DOD space leaders want rapid, iterative development of JADC2 capabilities, but need to communicate securely.
US Coast Guardsmen from the Maritime Security Response Team East simulate interdicting a jammer on a vessel in support of Advanced Battle Management System (ABMS) Onramp 2 in the Gulf of Mexico. Photo Credit: Senior Airman Haley Phillips/DVIDS
The Defense Department must develop minimum viable products (MVPs) at the “speed of need” in order to achieve information and decision dominance. But concerns around communication silos and security challenges can hinder implementation of the Joint All-Domain Command-and-Control (JADC2) concept, according to DOD space leaders at the National Defense Industry Association’s JADC2 Symposium in McLean, Virginia, Monday.
Getting to MVPs at the speed of need will require “disruptive change” across DOD, said Air Force Chief Data and AI Officer Brig. Gen. John Olson, who is also the Space Force lead for JADC2 and the Advanced Battle Management System (ABMS). The Space Force’s digital-first approach will enable digital services necessary to JADC2, such as space data transport.
“When we look at the space transport, networking and space layers, they’re critical to every facet of JADC2,” Olson said during a panel at the symposium Monday. “That’s the common connective tissue when we talk about battle management and command and control. We look at our Space Warfighting Analysis Center — that’s fundamentally a model-based digital engineering approach. We’re taking that soup to nuts all the way from doing the models and driving all the way through the requirements in an iterative feed and trying to get industry data. No longer are we taking a large volume of paper products; We’re taking models into the broader ecosystem and that, in turn, helps to accelerate what we’re doing through the computing process. It’s a much more iterative and agile approach.”
This approach is key for JADC2 acquisition and implementation of capabilities, he added. When asked to sum up his priorities for JADC2 acquisition and implementation, he said DevSecOps and data “is king.”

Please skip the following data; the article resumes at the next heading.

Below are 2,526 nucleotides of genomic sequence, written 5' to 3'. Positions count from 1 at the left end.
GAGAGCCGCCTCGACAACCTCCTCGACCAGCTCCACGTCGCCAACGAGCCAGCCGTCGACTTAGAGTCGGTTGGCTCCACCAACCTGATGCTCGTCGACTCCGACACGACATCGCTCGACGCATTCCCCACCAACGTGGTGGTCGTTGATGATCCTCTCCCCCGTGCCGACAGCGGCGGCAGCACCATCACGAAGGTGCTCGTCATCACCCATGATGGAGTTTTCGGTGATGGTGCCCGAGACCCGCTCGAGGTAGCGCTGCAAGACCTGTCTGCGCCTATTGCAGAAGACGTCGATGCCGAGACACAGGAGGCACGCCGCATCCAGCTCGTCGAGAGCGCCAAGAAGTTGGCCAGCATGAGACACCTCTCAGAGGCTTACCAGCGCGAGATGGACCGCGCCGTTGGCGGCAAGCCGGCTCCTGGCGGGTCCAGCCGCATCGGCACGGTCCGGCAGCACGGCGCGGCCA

“[Data is] far more valuable than oil or gold or plutonium,” Olson said. “It needs to be leveraged and enriched. It is absolutely the most important thing. It drives decisions and decision advantage. Concept of operations — we have to get that right [and] criticality of data and stitching it all together. It’s moving out at the speed [of need] and converging across [services] from an interoperability driver to maintain the separate distinct functions we need, but also having commonality.”
Communication silos prevent the military services from getting to that point of commonality. If you ask each of the services to define JADC2, you’ll get a different answer from each, Olson said.
“We’ve got to do is break down the stovepipes of our language,” said Space Development Agency Technical Director Frank Turner during the panel Monday. “I’m really tired of hearing we want to fail fast. We don’t fail, we learn. We want to learn fast.”
Secure communication networking is still a challenge for DOD, which hinders JADC2 implementation, said Keith Krapels, director of applied technologies at the DOD’s research and engineering arm. He provided an example of struggling to communicate with chief scientists from a major defense industry company because they didn’t have access to necessary information nor the SIPRNet to receive it securely.
“We’re not yet to the point from the network standpoint where we can network together coherently,” he said during the panel Monday.
Air Force (Retired) Brig. Gen. Robert Spalding, now CEO of SEMPRE, said software-defined networks can help promote JADC2 interoperability, but he echoed other panelists’ comments on the challenge of cybersecure network communications.
“Because [pretty good phone privacy] (PGPP) has not been designed for military, what do you need to do to harden that capability for the warfighter?” he asked.
Olson believes zero trust and identity, credential and access management (ICAM) are “essential” to JADC2 and “will greatly aid interoperability” and communication between the services, their allied partners and industry.
“We’ve been talking about zero trust for a long time, with Thunderdome. We need to get to real implemented data- and user-level zero trust,” he said. “DevSecOps approach, zero trust, ICAM, data fabrics, mesh cloud from the edge to the node, plus the developmental tech stacks we all use, those are essentials.”